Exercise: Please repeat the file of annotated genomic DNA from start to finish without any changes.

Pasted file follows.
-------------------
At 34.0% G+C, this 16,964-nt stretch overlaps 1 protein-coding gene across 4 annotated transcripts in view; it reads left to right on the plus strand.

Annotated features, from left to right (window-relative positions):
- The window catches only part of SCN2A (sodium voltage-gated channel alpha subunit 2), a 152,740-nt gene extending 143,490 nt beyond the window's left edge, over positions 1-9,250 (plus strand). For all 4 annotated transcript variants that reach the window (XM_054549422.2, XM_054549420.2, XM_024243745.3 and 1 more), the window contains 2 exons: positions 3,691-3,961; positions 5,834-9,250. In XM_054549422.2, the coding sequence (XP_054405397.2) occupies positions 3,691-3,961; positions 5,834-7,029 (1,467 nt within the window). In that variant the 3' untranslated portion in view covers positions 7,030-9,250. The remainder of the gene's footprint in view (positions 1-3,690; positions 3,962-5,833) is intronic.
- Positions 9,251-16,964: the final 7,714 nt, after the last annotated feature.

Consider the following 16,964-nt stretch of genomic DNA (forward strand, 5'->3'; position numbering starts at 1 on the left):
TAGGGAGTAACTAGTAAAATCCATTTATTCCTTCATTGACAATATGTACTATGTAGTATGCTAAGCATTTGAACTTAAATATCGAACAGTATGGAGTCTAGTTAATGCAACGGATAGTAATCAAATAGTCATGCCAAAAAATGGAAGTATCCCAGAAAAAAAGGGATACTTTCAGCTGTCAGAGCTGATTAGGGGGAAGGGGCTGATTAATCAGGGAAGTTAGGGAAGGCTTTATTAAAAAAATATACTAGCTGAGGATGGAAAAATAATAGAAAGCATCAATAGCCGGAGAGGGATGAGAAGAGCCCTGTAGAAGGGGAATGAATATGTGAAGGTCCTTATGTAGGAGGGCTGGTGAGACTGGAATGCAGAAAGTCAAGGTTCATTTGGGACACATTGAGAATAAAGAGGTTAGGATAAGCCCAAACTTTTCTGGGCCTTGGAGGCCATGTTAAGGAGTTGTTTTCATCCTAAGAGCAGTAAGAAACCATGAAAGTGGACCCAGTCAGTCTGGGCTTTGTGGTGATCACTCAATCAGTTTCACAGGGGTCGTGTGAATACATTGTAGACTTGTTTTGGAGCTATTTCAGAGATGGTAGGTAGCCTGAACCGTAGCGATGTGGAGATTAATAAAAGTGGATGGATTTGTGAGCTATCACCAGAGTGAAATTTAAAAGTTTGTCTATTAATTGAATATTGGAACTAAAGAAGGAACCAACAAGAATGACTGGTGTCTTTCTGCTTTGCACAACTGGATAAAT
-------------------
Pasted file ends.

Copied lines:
At 34.0% G+C, this 16,964-nt stretch overlaps 1 protein-coding gene across 4 annotated transcripts in view; it reads left to right on the plus strand.

Annotated features, from left to right (window-relative positions):
- The window catches only part of SCN2A (sodium voltage-gated channel alpha subunit 2), a 152,740-nt gene extending 143,490 nt beyond the window's left edge, over positions 1-9,250 (plus strand). For all 4 annotated transcript variants that reach the window (XM_054549422.2, XM_054549420.2, XM_024243745.3 and 1 more), the window contains 2 exons: positions 3,691-3,961; positions 5,834-9,250. In XM_054549422.2, the coding sequence (XP_054405397.2) occupies positions 3,691-3,961; positions 5,834-7,029 (1,467 nt within the window). In that variant the 3' untranslated portion in view covers positions 7,030-9,250. The remainder of the gene's footprint in view (positions 1-3,690; positions 3,962-5,833) is intronic.
- Positions 9,251-16,964: the final 7,714 nt, after the last annotated feature.

Consider the following 16,964-nt stretch of genomic DNA (forward strand, 5'->3'; position numbering starts at 1 on the left):
TAGGGAGTAACTAGTAAAATCCATTTATTCCTTCATTGACAATATGTACTATGTAGTATGCTAAGCATTTGAACTTAAATATCGAACAGTATGGAGTCTAGTTAATGCAACGGATAGTAATCAAATAGTCATGCCAAAAAATGGAAGTATCCCAGAAAAAAAGGGATACTTTCAGCTGTCAGAGCTGATTAGGGGGAAGGGGCTGATTAATCAGGGAAGTTAGGGAAGGCTTTATTAAAAAAATATACTAGCTGAGGATGGAAAAATAATAGAAAGCATCAATAGCCGGAGAGGGATGAGAAGAGCCCTGTAGAAGGGGAATGAATATGTGAAGGTCCTTATGTAGGAGGGCTGGTGAGACTGGAATGCAGAAAGTCAAGGTTCATTTGGGACACATTGAGAATAAAGAGGTTAGGATAAGCCCAAACTTTTCTGGGCCTTGGAGGCCATGTTAAGGAGTTGTTTTCATCCTAAGAGCAGTAAGAAACCATGAAAGTGGACCCAGTCAGTCTGGGCTTTGTGGTGATCACTCAATCAGTTTCACAGGGGTCGTGTGAATACATTGTAGACTTGTTTTGGAGCTATTTCAGAGATGGTAGGTAGCCTGAACCGTAGCGATGTGGAGATTAATAAAAGTGGATGGATTTGTGAGCTATCACCAGAGTGAAATTTAAAAGTTTGTCTATTAATTGAATATTGGAACTAAAGAAGGAACCAACAAGAATGACTGGTGTCTTTCTGCTTTGCACAACTGGATAAAT